I wanted to reply to a comment by @PabloImpallari
in this thread
, but didn’t want to veer off topic, so I’m posting it here.
It’s a remarkable accusation, and I was skeptical at first, but he’s not far off! I checked my copy of The Script Letter
(Third Printing, 1949) and found that several instructional sections of Thompson’s book nearly match of Jenkins’ book. These include the section, “The Principal Strokes”, and large parts of “Joining” and “Formation of the Capitals”. While Thompson changed the text in various places (mostly to update the English phrasing), the order of the explanations and letter illustrations are almost exactly the same. Thompson redrew the models, but they are so similar in proportion and style it took a while to confirm that they weren’t simply reproductions of the original.
To be fair, round hand calligraphy instruction is highly standardized and probably didn’t change much in the century between the two books. Also, Thompson states in the preface, “My information has come from many sources.” And, in the introduction, he clearly admits, “I have called freely on a little copy book long in my possession : The Art of Writing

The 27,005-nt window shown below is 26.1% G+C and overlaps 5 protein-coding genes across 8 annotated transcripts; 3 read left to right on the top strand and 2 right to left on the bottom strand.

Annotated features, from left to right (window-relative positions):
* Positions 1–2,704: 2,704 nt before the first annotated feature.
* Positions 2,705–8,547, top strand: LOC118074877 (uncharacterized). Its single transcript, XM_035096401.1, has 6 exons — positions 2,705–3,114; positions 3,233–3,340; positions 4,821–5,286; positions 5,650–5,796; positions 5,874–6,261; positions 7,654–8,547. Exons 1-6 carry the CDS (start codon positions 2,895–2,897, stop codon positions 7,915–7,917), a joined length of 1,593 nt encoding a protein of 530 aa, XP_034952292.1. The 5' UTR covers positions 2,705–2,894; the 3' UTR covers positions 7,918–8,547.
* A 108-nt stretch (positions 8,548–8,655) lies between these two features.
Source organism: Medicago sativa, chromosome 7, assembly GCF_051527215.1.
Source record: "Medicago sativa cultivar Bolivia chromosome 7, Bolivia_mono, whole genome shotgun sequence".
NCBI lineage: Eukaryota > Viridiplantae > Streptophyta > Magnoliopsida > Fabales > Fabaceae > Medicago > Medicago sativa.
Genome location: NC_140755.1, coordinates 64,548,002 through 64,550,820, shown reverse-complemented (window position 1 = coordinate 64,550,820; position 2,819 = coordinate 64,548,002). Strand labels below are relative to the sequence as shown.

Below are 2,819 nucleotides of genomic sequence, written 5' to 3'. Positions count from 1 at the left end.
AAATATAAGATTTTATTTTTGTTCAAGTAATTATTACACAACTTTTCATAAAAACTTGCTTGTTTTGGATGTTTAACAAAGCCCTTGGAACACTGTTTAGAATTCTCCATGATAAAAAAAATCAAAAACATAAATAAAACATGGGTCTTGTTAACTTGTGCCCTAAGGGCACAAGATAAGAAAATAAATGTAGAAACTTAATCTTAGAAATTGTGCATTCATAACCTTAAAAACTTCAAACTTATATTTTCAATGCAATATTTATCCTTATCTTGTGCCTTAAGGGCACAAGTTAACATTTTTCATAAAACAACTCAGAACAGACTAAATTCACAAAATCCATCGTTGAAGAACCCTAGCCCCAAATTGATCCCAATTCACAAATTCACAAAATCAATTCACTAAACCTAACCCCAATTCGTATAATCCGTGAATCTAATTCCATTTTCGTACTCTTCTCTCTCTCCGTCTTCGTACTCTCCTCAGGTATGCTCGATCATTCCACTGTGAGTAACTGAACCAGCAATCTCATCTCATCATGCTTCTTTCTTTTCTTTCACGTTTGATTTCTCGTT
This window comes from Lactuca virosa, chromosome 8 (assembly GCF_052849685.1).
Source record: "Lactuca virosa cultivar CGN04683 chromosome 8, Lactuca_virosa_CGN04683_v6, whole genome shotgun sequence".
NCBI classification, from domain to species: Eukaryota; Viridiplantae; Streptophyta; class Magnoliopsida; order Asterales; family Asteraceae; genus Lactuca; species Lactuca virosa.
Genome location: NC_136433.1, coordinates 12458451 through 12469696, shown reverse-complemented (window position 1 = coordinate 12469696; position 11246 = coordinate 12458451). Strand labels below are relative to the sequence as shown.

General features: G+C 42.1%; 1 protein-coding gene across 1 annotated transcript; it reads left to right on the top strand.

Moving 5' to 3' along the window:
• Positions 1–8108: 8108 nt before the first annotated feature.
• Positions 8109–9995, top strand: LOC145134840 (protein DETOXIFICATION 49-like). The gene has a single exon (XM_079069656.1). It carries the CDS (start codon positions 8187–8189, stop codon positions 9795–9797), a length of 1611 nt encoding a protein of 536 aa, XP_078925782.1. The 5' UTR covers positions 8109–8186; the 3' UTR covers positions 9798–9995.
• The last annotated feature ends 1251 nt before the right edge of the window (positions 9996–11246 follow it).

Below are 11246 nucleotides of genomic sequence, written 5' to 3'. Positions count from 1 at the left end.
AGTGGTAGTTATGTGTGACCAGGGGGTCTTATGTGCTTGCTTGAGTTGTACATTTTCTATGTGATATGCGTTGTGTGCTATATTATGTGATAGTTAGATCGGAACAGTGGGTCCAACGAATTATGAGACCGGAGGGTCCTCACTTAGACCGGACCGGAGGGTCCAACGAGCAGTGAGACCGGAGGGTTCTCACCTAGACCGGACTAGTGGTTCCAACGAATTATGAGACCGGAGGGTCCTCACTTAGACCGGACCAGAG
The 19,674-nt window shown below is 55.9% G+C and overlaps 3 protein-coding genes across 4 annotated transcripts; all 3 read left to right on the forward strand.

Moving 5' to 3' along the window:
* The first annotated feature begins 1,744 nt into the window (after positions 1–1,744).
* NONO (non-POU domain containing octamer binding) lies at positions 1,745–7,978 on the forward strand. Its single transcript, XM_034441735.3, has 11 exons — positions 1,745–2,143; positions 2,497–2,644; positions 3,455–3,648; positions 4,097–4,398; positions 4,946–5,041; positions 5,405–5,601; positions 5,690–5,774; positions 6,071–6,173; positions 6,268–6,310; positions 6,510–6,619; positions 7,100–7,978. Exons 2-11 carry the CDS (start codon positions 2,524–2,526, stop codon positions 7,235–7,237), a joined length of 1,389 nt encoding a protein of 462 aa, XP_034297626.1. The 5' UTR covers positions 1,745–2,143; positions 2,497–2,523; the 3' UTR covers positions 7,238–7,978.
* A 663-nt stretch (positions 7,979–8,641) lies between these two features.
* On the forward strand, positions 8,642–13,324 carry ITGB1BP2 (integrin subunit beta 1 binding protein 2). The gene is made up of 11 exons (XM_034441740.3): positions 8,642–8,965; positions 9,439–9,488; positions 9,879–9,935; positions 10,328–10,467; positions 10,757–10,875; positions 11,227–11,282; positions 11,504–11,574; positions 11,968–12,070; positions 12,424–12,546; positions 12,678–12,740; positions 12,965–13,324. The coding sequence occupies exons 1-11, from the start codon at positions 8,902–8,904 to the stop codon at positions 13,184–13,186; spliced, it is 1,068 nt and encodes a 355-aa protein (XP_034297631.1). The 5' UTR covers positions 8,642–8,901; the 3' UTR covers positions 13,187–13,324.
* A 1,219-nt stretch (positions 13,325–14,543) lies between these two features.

by John Jenkins, 1813. This is perhaps the first copy book printed in America.”
So, it wasn’t like Thompson was trying to keep his source a secret. Nor is The Script Letter
“an exact copy” of The Art of Writing
. (These sections make up less than half of the book.) Still, I was a surprised to see how much of Thompson’s book wasn’t his own. Good find, Pablo! And thanks to IAMPETH
for sharing Jenkins’ book and many others
on the Internet Archive.
John Jenkins, The Art of Writing
, 1813. Image: Internet Archive via IAMPETH
Tommy Thompson, The Script Letter, 1947 (Second Impression). Image: The McGuire Group